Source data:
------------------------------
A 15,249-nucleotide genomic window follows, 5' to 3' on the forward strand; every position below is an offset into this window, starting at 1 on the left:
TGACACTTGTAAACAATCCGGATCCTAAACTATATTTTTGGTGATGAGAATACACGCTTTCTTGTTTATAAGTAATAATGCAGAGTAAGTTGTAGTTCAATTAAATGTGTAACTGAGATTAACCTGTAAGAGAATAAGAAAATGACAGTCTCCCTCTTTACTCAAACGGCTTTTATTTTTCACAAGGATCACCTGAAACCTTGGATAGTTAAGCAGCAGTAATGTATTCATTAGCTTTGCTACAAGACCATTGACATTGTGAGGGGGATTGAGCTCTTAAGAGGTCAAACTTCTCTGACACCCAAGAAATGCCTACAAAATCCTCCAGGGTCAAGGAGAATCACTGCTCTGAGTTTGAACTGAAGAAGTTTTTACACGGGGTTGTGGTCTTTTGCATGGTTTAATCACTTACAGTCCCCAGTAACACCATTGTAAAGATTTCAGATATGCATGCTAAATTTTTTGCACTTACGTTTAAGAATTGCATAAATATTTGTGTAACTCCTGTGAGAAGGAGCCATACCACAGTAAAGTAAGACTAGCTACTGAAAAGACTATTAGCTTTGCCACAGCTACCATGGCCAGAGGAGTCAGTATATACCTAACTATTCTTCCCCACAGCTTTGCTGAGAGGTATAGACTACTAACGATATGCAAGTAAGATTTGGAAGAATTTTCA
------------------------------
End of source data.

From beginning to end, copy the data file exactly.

A 15,249-nucleotide genomic window follows, 5' to 3' on the forward strand; every position below is an offset into this window, starting at 1 on the left:
TGACACTTGTAAACAATCCGGATCCTAAACTATATTTTTGGTGATGAGAATACACGCTTTCTTGTTTATAAGTAATAATGCAGAGTAAGTTGTAGTTCAATTAAATGTGTAACTGAGATTAACCTGTAAGAGAATAAGAAAATGACAGTCTCCCTCTTTACTCAAACGGCTTTTATTTTTCACAAGGATCACCTGAAACCTTGGATAGTTAAGCAGCAGTAATGTATTCATTAGCTTTGCTACAAGACCATTGACATTGTGAGGGGGATTGAGCTCTTAAGAGGTCAAACTTCTCTGACACCCAAGAAATGCCTACAAAATCCTCCAGGGTCAAGGAGAATCACTGCTCTGAGTTTGAACTGAAGAAGTTTTTACACGGGGTTGTGGTCTTTTGCATGGTTTAATCACTTACAGTCCCCAGTAACACCATTGTAAAGATTTCAGATATGCATGCTAAATTTTTTGCACTTACGTTTAAGAATTGCATAAATATTTGTGTAACTCCTGTGAGAAGGAGCCATACCACAGTAAAGTAAGACTAGCTACTGAAAAGACTATTAGCTTTGCCACAGCTACCATGGCCAGAGGAGTCAGTATATACCTAACTATTCTTCCCCACAGCTTTGCTGAGAGGTATAGACTACTAACGATATGCAAGTAAGATTTGGAAGAATTTTCA